• Local senior services including Medicaid/Medicare counseling, Boundary County Restorium, Sunset Home, elder care facilities and home health
  • Local youth exhibitors include Head Start, Sandpoint Kids Dentistry, and the Middle School Leadership team
  • Auburn Crest Hospice, Panhandle Health, Bonner Partners in Care Clinic, Medicine Man Pharmacy, Bonner General Home Health and Hospice, Aspen Home Health and other community health services and organizations
  • Rawlings Community Counseling, The Art of Redirection, counselors and behavioral health professionals
  • Education information from U of I Extension Office and North Idaho College
  • Community groups and nonprofits including Cancer Support Groups, BoCo Backpacks, Overeaters Anonymous, Alzheimers Association, Grow! Gardens, Victim Services, and the Coalition of Families.
  • Outdoor exhibits from Bonners Ferry Fire Department, SPOT Bus, Medical Reserve Corps featuring Emergency Planning, Mt Hall Fire Auxiliary, and the Boundary County Orchard Restoration Project
  • Local small businesses focused on keeping you healthy like Take Shape for Life and Going Green on a Budget

All exhibits, booths, and the Bike Rodeo will be around the main Hospital building near Outpatient Services. Best access and parking is from Comanche Street or park in the employee parking lot by the helipad on Kaniksu Street and walk to the lower level.

As a Critical Access Hospital, Boundary Community Hospital is often the first stop in an emergency situation; our neighbors find that it offers much more to our community. Discover for yourself.

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Spring Garden Raffle Winners Announced

June 5, 2017

Hospital Auxiliary in Action

Drawings for the Boundary Community Hospital Auxiliary Spring Garden Raffle took place May 13th during all the activities of the Health Fair. Winners of the raffle were:

Grand Prize: Patio Set with Umbrella – Cheryl Bennet

$50 Gift Certificate from Shopko – Teresa Becker

$25 Gift Certificate from Eden Landscape and Design – Patty Kirby

$25 Gift Certificate from Moose Valley Farms – Jeanie Richards

Summer Sunhat from The Dressing Room – Mary Jim Wages

Outdoor Activity Blanket – Susan Dabbs

Watermelon Tea Candle Lantern – Roger Naylor

At the May 9 Auxiliary Annual Meeting, new officers were elected:  Jennifer Wasescha, President; Shirley Mayo, Vice President; Alice Irby, Treasurer and Betty Phalen, Secretary.  In the past year, the Hospital Auxiliary has purchased radios for the Extended Care Facility Nursing Staff, four overbed tables for the Acute Care Facility, an Opthalmascope for the Emergency Department and a bench for outside the Outpatient Services lobby in memory of Annie Koon.  The next Auxiliary Meeting will be Tuesday, September 12 at 11:30 am at Chic-n-Chop Restaurant in Bonners Ferry.  New members are always welcome.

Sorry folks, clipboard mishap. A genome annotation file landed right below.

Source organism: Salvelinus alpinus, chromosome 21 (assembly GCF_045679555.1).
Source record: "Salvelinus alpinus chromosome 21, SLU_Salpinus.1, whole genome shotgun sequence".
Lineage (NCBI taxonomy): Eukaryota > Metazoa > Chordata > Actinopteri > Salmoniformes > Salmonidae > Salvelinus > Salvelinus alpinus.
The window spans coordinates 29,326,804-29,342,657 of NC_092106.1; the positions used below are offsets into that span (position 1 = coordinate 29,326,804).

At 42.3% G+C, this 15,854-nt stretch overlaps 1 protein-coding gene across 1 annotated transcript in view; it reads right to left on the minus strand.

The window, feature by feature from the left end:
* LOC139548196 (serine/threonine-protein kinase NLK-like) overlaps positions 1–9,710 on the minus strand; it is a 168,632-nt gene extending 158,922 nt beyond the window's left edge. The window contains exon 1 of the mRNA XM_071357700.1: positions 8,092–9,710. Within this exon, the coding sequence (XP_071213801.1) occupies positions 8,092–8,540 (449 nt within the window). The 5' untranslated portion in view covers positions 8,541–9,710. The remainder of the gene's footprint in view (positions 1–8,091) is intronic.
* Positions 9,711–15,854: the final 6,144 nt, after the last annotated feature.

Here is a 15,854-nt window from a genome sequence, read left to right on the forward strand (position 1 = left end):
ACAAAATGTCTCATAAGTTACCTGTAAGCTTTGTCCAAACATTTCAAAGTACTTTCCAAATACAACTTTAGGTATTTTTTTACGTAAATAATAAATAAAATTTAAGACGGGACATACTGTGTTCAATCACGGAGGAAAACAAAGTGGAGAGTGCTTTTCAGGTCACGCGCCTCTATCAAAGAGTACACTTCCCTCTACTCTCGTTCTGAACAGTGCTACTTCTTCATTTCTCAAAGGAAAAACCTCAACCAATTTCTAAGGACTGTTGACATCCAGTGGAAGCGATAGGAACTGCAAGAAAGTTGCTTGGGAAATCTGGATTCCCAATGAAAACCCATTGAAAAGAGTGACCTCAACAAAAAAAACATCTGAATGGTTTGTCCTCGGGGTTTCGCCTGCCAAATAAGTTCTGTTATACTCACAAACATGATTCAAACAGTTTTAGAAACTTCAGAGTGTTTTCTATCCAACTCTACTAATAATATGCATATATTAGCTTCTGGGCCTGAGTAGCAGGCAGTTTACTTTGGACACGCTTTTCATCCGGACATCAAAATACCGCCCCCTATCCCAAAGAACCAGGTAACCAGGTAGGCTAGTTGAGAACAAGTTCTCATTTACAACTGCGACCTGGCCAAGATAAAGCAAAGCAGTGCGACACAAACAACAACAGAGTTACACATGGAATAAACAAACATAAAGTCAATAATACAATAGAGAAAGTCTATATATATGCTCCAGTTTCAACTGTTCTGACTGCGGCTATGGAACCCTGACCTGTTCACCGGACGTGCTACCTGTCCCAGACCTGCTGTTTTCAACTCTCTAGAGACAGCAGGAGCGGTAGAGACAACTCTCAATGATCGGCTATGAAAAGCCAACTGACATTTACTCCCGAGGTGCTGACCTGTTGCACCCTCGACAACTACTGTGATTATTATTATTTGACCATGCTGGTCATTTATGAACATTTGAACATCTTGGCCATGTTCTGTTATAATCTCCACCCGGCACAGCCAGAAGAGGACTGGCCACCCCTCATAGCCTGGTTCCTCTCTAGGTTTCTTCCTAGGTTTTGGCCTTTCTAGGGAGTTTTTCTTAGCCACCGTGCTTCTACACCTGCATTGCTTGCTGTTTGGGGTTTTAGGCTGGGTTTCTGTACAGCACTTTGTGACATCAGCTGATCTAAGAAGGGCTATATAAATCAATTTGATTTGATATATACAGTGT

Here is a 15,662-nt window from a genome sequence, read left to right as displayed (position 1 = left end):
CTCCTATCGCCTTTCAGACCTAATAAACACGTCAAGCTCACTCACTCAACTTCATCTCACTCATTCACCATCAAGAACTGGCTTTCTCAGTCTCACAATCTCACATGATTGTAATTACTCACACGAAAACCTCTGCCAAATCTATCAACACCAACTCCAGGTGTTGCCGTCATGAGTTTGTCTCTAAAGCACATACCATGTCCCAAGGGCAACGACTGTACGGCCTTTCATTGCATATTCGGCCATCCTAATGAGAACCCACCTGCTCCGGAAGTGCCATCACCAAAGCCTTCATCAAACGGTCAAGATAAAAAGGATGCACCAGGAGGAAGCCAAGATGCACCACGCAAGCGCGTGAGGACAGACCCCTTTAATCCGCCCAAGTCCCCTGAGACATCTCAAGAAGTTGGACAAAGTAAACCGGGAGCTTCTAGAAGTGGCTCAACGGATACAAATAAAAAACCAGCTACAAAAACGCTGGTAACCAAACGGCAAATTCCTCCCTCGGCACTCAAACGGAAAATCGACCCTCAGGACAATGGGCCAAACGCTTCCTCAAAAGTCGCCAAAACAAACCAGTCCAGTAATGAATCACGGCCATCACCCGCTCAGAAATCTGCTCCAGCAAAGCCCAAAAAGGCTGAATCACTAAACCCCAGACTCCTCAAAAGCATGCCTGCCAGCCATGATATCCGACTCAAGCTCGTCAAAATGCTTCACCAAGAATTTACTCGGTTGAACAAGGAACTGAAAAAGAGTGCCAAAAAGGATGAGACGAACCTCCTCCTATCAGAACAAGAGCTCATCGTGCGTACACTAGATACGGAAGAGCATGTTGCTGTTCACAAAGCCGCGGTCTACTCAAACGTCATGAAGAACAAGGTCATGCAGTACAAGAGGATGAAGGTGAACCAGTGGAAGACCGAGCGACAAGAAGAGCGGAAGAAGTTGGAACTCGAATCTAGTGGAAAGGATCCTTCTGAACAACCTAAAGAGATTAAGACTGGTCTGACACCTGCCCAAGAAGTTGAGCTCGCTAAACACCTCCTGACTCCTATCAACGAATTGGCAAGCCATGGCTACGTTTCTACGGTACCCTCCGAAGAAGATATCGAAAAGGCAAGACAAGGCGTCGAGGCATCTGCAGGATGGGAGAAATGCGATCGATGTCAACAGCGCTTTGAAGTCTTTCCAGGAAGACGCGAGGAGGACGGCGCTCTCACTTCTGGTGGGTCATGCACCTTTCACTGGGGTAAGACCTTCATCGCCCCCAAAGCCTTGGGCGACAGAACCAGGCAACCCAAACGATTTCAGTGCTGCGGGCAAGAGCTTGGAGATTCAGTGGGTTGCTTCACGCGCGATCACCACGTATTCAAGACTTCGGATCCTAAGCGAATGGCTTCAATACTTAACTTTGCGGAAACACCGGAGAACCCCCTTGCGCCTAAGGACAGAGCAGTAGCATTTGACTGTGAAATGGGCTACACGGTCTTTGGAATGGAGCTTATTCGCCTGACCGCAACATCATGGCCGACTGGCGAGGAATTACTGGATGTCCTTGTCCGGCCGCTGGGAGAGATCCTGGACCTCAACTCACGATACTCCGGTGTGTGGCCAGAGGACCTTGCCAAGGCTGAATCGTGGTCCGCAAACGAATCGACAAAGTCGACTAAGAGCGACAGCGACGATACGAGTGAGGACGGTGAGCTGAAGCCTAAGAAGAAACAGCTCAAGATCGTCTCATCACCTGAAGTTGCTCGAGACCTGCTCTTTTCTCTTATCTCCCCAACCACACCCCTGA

Time Sensitive Emergency

Stroke !!! Think F-A-S-T

By: Stu Willis, MD – Emergency Department Director, Boundary Community Hospital

A drooping face, weakness or numbness on one side, slurred or garbled speech … this might be a stroke!  Like heart attacks, a stroke is a life-and-death emergency; time is critical and every second counts, so think F-A-S-T and dial 9-1-1 immediately.

F-A-S-T is a reminder of some of the signs of a stroke:

FAST FACE – is there a droop on one side; have the person smile;

ARMS – is there weakness on one side; have them raise the arms, test the hand grip;

SPEECH – is there altered speech (slurred or unable to speak); have them say “the sky is blue;”

TIME – every second is crucial; certain procedures and medications must be done quickly.

Other sudden and unexpected signs of a possible stroke include, but are not limited to: confusion or difficulty understanding, numbness on one side or part of the body, trouble seeing with one or both eyes, dizziness, loss of balance or difficulty walking, and a severe headache, with no prior history (ex. migraine).

Stroke is the fifth leading cause of death in the U.S., Idaho, and Boundary County, killing 133,000 persons annually nationwide – about 1 in 20 deaths. Someone in the U.S. has a stroke every 40 seconds. The care for a stroke patient and the consequent disability results in over $34 billion in annual healthcare costs, as well as the anguish for the patient and the family.

There are two basic types of stroke –  An “ischemic” stroke is caused by a blood flow blockage, similar to a heart attack clot; “hemorrhagic” is a stroke caused by spontaneous bleeding in the brain (sometimes from a burst aneurysm). An emergency CT scan is needed to determine the difference. If the stroke is ischemic (clot blockage), a “clot-buster” medication must be administered within 3 hours of the onset of symptoms (up to 4 ½ hours in certain instances). So, “TIME is BRAIN!”